Heard in isolation, the performance of Janacek's First String Quartet (the 'Kreutzer Sonata') that opened this concert might have been mystifying. The Arditti Quartet atomised the score into melodic, rhythmic and sonic segments then blurted them in plain-spoken outbursts. There was none of the usual lushness or folksiness that most quartets bring to Janacek. The point was to treat the Kreutzer as fierce experimentalism which worked and didn't. Some melodies were too stripped of beauty to communicate. But as a way of exposing how radical Janacek's music sounds today, let alone 90 years ago when it was new, this show was revelatory.
Xenakis's 1978 string trio Ikhoor sounded mercurial, bouncy and folksy. Xenakis's trademark buzzing glissandi and squelchy noises in the 1983 string quartet Tetras made the Queen's Hall audience chuckle; only the finest musicians could deliver this fearsomely esoteric music with such a light touch.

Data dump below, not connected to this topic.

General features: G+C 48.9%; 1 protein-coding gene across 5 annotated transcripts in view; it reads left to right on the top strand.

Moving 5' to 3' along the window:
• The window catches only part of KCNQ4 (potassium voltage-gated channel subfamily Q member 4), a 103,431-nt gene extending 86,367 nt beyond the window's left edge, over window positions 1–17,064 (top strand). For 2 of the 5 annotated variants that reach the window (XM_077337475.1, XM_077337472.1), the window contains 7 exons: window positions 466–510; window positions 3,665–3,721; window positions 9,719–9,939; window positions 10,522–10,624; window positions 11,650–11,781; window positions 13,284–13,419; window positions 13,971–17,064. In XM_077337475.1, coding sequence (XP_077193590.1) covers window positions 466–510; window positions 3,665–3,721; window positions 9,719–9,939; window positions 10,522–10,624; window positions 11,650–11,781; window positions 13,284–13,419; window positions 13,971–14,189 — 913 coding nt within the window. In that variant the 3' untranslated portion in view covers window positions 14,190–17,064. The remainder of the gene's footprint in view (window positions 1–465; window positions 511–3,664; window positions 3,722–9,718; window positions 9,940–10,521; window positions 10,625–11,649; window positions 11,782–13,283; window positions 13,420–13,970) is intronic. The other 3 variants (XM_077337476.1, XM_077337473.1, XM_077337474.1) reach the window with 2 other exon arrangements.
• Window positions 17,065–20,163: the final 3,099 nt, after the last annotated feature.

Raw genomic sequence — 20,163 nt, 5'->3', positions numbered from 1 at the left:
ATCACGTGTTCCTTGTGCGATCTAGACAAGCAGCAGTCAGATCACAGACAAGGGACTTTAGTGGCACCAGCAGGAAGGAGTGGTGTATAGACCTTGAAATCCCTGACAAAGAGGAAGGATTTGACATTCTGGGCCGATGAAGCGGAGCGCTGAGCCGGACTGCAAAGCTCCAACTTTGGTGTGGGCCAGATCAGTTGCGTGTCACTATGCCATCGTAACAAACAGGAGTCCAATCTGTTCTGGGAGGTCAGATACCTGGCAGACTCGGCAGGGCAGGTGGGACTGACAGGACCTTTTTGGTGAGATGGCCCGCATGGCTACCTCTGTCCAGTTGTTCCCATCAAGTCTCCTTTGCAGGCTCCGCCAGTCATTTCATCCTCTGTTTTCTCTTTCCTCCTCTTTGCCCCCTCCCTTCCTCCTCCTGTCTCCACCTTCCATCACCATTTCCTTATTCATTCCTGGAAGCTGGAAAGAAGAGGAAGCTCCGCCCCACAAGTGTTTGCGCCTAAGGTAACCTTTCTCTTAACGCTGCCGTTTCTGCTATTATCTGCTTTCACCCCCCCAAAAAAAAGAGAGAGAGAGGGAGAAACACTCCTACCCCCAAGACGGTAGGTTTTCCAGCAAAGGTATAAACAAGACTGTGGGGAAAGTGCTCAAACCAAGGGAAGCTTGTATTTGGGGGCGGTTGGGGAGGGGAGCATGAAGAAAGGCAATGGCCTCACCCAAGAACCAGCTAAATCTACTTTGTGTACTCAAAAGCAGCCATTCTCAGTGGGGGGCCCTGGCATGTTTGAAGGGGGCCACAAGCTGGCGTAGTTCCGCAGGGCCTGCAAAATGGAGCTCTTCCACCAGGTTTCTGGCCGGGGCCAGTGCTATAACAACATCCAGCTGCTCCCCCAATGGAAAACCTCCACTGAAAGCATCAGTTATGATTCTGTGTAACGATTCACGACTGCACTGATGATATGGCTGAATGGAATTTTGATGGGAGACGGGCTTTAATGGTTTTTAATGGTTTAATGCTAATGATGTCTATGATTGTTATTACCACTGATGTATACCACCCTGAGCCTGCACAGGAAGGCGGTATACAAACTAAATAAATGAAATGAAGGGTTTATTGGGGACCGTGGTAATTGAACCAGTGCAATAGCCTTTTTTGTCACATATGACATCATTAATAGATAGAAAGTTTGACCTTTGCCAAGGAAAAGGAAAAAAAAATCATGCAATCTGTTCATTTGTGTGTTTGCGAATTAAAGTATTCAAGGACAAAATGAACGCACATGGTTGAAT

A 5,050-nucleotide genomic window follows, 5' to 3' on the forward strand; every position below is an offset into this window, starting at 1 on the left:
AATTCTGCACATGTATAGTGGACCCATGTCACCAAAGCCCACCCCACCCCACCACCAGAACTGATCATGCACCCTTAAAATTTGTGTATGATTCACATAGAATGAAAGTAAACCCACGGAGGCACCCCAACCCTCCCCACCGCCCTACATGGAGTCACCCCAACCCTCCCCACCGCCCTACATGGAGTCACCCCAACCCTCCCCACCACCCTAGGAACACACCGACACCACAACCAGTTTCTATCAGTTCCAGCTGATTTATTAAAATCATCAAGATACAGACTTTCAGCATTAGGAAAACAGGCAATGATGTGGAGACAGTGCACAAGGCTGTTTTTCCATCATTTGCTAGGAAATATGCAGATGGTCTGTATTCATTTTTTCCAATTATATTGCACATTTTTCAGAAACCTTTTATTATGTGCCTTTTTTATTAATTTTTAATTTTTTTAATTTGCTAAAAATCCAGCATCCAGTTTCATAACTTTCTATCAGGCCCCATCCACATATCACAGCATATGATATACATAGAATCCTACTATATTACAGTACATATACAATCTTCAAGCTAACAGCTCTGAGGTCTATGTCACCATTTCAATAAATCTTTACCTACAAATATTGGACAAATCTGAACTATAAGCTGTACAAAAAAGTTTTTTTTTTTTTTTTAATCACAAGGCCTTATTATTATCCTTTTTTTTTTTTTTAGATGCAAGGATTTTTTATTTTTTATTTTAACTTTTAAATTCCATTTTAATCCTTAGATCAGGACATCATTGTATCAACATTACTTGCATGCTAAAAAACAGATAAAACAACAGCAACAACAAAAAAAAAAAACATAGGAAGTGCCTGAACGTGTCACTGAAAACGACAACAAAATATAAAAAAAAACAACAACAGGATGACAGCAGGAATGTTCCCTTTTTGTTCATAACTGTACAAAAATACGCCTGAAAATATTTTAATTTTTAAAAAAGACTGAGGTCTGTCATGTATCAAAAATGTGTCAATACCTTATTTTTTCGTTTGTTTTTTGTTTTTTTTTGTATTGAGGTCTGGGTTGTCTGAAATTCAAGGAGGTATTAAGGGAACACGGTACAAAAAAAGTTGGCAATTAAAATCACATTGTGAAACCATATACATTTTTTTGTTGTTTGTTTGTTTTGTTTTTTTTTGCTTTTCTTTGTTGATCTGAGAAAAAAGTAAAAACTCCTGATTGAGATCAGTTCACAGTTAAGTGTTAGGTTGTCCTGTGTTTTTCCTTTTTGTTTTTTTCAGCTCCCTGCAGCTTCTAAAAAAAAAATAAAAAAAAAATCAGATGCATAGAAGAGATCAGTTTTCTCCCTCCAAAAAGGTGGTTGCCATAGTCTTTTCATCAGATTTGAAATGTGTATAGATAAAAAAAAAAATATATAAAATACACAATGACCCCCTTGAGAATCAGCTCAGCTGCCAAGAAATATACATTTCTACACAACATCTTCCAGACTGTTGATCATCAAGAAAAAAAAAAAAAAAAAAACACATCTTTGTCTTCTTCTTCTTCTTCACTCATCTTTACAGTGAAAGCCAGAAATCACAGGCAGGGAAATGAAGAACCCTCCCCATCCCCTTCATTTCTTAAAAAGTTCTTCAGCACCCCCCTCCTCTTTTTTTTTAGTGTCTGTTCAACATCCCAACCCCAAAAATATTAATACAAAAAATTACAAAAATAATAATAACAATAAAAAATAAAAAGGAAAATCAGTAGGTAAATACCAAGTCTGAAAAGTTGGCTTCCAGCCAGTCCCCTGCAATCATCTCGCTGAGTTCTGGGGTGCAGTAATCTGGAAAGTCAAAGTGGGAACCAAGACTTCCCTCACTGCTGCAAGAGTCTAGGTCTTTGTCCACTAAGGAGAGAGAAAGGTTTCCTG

After the interval we heard Nancarrow's two string quartets and transcriptions by Paul Usher of two of his player-piano studies. The First Quartet is fairly conventional, with jazzy, frenetic outer movements and a slow, soulful viola elegy in between - it was deemed unplayable in the 1940s, but the Ardittis revealed it as no more outlandish than Bartok's quartet writing, or indeed Janacek's. The study transcriptions and the Third Quartet are oddities, a kind of re-humanised machine music. The wobbly, kinetic energy was transfixing, but the bizarreness of the player-piano was lost.